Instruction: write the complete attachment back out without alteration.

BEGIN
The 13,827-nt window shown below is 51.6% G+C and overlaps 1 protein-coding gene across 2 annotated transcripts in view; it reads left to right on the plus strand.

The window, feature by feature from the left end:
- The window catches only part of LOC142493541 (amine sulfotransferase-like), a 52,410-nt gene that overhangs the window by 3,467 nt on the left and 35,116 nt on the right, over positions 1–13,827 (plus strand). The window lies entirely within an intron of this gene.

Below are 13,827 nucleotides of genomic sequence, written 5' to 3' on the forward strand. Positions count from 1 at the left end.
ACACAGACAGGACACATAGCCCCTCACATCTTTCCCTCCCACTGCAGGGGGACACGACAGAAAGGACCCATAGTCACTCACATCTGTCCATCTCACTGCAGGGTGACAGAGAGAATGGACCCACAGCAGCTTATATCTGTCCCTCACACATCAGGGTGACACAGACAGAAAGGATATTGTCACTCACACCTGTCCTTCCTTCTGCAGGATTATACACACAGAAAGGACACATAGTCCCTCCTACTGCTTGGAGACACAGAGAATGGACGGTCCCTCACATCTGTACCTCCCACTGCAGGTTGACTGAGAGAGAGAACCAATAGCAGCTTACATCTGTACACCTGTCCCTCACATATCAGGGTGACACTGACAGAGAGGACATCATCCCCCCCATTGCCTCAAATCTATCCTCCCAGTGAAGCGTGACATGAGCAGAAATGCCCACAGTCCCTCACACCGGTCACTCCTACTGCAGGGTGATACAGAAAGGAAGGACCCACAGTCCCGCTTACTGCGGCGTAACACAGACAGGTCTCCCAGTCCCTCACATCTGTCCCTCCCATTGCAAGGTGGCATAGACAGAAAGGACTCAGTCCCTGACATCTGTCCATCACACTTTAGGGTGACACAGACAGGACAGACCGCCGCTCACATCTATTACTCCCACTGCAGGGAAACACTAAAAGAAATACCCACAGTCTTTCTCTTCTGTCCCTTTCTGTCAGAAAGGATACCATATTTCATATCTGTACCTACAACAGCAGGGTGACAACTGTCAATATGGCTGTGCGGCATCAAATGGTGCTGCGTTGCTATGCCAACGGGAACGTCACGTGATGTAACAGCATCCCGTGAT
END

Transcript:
The 13,827-nt window shown below is 51.6% G+C and overlaps 1 protein-coding gene across 2 annotated transcripts in view; it reads left to right on the plus strand.

The window, feature by feature from the left end:
- The window catches only part of LOC142493541 (amine sulfotransferase-like), a 52,410-nt gene that overhangs the window by 3,467 nt on the left and 35,116 nt on the right, over positions 1–13,827 (plus strand). The window lies entirely within an intron of this gene.

Below are 13,827 nucleotides of genomic sequence, written 5' to 3' on the forward strand. Positions count from 1 at the left end.
ACACAGACAGGACACATAGCCCCTCACATCTTTCCCTCCCACTGCAGGGGGACACGACAGAAAGGACCCATAGTCACTCACATCTGTCCATCTCACTGCAGGGTGACAGAGAGAATGGACCCACAGCAGCTTATATCTGTCCCTCACACATCAGGGTGACACAGACAGAAAGGATATTGTCACTCACACCTGTCCTTCCTTCTGCAGGATTATACACACAGAAAGGACACATAGTCCCTCCTACTGCTTGGAGACACAGAGAATGGACGGTCCCTCACATCTGTACCTCCCACTGCAGGTTGACTGAGAGAGAGAACCAATAGCAGCTTACATCTGTACACCTGTCCCTCACATATCAGGGTGACACTGACAGAGAGGACATCATCCCCCCCATTGCCTCAAATCTATCCTCCCAGTGAAGCGTGACATGAGCAGAAATGCCCACAGTCCCTCACACCGGTCACTCCTACTGCAGGGTGATACAGAAAGGAAGGACCCACAGTCCCGCTTACTGCGGCGTAACACAGACAGGTCTCCCAGTCCCTCACATCTGTCCCTCCCATTGCAAGGTGGCATAGACAGAAAGGACTCAGTCCCTGACATCTGTCCATCACACTTTAGGGTGACACAGACAGGACAGACCGCCGCTCACATCTATTACTCCCACTGCAGGGAAACACTAAAAGAAATACCCACAGTCTTTCTCTTCTGTCCCTTTCTGTCAGAAAGGATACCATATTTCATATCTGTACCTACAACAGCAGGGTGACAACTGTCAATATGGCTGTGCGGCATCAAATGGTGCTGCGTTGCTATGCCAACGGGAACGTCACGTGATGTAACAGCATCCCGTGAT